Commercial Business

Saturation point

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Saturation point

"If I had to break it down, I’d say we’re pursuing two key objectives, which is to serve the end user and also serve the dealer,” says Marc Laferriere, vice president of marketing for Michelin Americas Truck Tires, whose Michelin Retread Technologies Inc. (MRTI) arm signed several big retreaders last year.

Greensboro, N.C.-based Snider Tire Inc., one of the country’s largest retreaders, joined MRTI last spring. Snider, which had been a long-time Bandag retreader, opened a new MRTI plant in Houston this past September.

MRTI also signed Edenton, N.C.-based Colony Tire Corp., which converted four Bandag shops to the Michelin process.

Will there be more converts to MRTI this year? Maybe.

“Our goal is not to expand forever and ever in terms of numbers of clients,” says Laferriere. “We’re very close to the total number of plants that we were targeting for Mexico, Canada and the U.S.” MRTI currently has 80 plants in the U.S.

“Our business model is still based on relatively large plants that are very efficient in terms of process, turnaround time and production costs. We also need to be efficient in terms of logistics. We need to have those large plants strategically located so we can serve key markets.”

In this interview, Laferriere discusses MRTI’s business model, Michelin’s efforts to ensure that its retread technology mirrors its new truck tire technology, and more.

[PAGEBREAK]
CTD: You said MRTI’s business model is based on large plants. What’s your definition of a large plant?

Laferriere: It has to (process) more than 20,000 or 30,000 tires a year. We have a complementary business model between MRTI and Oliver (MRTI acquired Oliver Rubber Co. from Cooper Tire & Rubber Co. in 2007. - Ed.) A smaller plant that’s in a more rural area is going to be a better fit for the Oliver license and a larger plant that’s in a bigger metropolitan area will be a better fit for MRTI.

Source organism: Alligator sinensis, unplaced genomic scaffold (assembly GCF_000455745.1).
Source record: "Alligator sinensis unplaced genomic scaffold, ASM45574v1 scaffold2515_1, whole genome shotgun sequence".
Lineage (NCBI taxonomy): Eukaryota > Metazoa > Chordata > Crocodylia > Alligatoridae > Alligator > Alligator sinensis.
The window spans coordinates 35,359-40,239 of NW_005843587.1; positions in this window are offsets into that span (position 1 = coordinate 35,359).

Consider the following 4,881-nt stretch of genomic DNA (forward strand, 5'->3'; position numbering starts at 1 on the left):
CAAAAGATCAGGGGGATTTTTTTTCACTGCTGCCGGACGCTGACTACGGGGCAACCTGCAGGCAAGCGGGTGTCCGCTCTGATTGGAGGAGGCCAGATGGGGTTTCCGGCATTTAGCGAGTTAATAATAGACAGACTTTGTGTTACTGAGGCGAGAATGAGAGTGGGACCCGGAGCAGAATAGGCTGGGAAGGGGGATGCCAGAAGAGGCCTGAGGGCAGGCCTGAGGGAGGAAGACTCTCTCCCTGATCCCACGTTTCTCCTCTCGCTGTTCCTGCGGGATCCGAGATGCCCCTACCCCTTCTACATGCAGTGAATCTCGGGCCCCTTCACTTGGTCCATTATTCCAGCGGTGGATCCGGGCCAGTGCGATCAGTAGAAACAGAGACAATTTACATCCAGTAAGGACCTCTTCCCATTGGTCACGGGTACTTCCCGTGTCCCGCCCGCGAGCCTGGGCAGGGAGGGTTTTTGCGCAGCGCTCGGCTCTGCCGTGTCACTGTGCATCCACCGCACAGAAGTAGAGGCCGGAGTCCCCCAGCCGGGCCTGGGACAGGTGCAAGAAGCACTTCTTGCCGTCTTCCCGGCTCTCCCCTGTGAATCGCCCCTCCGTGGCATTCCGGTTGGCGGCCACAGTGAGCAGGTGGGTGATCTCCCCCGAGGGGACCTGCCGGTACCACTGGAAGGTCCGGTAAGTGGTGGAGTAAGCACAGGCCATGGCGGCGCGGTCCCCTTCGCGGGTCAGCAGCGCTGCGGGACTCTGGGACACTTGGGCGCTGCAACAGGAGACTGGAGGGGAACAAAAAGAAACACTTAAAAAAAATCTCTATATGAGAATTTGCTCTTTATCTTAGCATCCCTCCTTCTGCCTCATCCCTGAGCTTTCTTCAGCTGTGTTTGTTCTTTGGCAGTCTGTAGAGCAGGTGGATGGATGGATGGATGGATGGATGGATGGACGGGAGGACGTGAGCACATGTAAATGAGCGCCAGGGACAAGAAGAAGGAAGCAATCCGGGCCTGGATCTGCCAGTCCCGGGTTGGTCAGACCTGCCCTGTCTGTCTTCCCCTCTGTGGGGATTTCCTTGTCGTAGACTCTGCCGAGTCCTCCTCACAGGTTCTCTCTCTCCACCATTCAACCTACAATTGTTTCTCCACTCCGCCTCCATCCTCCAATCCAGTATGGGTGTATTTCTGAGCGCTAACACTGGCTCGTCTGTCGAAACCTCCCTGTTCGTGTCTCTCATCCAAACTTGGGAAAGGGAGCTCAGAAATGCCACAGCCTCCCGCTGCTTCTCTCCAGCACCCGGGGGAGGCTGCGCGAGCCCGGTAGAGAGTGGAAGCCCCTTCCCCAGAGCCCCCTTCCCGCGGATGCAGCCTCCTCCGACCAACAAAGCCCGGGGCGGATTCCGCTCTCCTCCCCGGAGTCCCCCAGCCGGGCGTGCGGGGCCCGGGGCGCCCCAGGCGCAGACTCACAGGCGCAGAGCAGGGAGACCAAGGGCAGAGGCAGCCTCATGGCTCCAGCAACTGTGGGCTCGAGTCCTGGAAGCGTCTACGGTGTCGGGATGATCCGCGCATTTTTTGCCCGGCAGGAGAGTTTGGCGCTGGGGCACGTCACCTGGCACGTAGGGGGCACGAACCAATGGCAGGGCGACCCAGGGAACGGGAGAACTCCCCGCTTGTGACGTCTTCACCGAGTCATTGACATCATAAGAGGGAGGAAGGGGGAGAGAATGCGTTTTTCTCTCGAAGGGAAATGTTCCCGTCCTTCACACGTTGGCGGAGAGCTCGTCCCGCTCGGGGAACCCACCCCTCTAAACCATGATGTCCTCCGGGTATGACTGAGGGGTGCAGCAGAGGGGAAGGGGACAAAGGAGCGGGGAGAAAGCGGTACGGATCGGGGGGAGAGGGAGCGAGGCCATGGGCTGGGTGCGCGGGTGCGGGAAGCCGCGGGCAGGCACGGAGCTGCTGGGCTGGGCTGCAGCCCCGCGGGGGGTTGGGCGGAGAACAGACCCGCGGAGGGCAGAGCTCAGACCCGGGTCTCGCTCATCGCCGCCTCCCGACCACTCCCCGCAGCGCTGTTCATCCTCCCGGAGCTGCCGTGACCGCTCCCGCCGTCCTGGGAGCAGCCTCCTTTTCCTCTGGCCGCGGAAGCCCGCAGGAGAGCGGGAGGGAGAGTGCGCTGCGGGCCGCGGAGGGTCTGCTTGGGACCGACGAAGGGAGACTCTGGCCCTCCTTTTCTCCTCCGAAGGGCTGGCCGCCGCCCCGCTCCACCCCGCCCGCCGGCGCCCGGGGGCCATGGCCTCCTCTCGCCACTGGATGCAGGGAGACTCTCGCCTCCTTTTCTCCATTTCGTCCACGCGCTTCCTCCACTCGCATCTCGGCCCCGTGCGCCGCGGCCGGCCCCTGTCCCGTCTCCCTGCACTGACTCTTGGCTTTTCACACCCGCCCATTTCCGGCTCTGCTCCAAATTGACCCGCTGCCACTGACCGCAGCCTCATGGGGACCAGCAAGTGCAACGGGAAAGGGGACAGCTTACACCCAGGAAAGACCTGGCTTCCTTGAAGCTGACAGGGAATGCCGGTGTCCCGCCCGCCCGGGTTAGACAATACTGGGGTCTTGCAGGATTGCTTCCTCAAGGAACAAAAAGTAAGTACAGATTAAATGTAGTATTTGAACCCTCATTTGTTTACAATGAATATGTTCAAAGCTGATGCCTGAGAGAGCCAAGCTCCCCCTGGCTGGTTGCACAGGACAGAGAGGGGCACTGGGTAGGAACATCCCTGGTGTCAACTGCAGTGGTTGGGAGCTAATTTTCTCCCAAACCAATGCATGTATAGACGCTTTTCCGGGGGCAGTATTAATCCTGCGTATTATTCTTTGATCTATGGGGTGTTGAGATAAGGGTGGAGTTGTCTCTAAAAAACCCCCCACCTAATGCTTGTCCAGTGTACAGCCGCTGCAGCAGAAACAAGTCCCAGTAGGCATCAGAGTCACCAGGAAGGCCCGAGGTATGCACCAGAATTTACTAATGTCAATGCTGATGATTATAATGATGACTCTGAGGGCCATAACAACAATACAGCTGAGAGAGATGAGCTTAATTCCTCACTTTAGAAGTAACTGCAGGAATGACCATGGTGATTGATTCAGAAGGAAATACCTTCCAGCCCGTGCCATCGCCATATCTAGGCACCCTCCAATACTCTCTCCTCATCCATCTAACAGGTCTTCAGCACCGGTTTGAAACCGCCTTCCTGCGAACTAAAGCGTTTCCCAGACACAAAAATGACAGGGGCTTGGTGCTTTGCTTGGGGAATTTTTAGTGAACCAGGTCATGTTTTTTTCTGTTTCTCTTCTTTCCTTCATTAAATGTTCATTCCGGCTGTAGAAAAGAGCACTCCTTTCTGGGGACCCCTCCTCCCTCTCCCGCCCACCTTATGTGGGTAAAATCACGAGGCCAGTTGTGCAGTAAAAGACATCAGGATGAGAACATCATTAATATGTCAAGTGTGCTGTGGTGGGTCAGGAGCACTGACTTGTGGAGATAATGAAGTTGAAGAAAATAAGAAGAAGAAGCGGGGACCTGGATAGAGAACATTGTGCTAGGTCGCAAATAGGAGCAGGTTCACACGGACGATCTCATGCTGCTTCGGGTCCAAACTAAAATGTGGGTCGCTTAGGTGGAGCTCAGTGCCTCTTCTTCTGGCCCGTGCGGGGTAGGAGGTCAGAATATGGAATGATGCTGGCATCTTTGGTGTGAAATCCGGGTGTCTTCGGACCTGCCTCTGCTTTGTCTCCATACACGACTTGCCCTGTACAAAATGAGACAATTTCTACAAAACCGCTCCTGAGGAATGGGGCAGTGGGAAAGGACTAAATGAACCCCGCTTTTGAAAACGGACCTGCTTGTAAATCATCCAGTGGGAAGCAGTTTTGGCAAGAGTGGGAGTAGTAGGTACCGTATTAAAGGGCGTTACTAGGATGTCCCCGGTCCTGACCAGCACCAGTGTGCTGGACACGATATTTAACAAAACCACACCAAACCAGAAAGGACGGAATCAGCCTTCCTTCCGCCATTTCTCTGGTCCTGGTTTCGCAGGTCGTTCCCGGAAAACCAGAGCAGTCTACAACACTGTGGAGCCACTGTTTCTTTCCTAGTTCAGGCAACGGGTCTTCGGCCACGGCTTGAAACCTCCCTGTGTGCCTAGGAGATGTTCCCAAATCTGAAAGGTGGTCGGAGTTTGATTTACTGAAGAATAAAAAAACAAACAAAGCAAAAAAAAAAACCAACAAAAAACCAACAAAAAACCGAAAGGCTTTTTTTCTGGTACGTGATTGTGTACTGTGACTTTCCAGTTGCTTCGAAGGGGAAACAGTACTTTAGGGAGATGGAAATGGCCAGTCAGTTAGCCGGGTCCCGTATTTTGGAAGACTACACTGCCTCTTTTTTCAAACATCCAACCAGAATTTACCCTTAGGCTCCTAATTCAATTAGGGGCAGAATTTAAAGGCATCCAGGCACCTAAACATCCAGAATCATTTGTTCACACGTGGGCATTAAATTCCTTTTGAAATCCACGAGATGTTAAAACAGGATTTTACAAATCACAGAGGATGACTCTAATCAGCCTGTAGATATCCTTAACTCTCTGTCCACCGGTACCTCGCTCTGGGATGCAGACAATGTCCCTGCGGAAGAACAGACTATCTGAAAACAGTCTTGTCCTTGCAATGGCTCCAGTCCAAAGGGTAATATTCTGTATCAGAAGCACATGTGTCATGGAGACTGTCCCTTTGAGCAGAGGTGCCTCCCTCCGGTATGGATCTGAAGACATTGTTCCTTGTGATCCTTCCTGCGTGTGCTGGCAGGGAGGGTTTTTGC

CTD: If you’re an MRTI retreader, can you also use the Oliver process, or are the systems mutually exclusive?

Laferriere: There are certain treads at Oliver that are made available to the MRTI franchises, but it’s limited in terms of volume.

CTD: Does Michelin require MRTI retreaders to sell new Michelin or BFGoodrich brand truck tires?

Laferriere: We don’t have an exclusivity requirement on new tires. What I can tell you is our product plan is going to be very active, and the retread plan is in lock-step with our new truck tire plan. What you’re going to see from Michelin in the next couple of years is parallel or almost simultaneous introductions of new tire technologies and the retread technologies to go along with it.

What we’ve found is that there is a tremendous buzz associated with the introduction of a new product. But the customer wants to know, “What am I going to do on the retread side?”

Right now, if we give them sort of a one-generation-behind solution on retreads, they find that they kind of sacrifice some technology. What we want to do is capitalize on the new technology (in Michelin truck tires) and do it very quickly on the retread side.

We’re going to work on more introductions of new products. You’ll see some additional dimensions, (such as) wider treads in some of our more popular designs.

[PAGEBREAK]CTD: What’s your take on the general state of the U.S. retread market?

Laferriere: We’re planning for the market to have a bit of a bounce-back on the new tire side. The retread business has been a lot more stable. However, we’re bracing ourselves for the fact that we’re now entering a third year of record low influx of new tires at OE and a slow replacement market.

If the market picks up during the second half of the year, I think we’re going to see a lot of customers re-equip some trucks they’ve parked over the last 12 months.

Laferriere believes it will take a couple of years for the retread market to rebound to 2005-06 levels. “For one thing, we need OE to go back up and inject some casings” into the market. “And we need replacement to go back up and inject some casings. Then I think we’ll be back to the 14-million unit range. We’re not close to it now.”    ■

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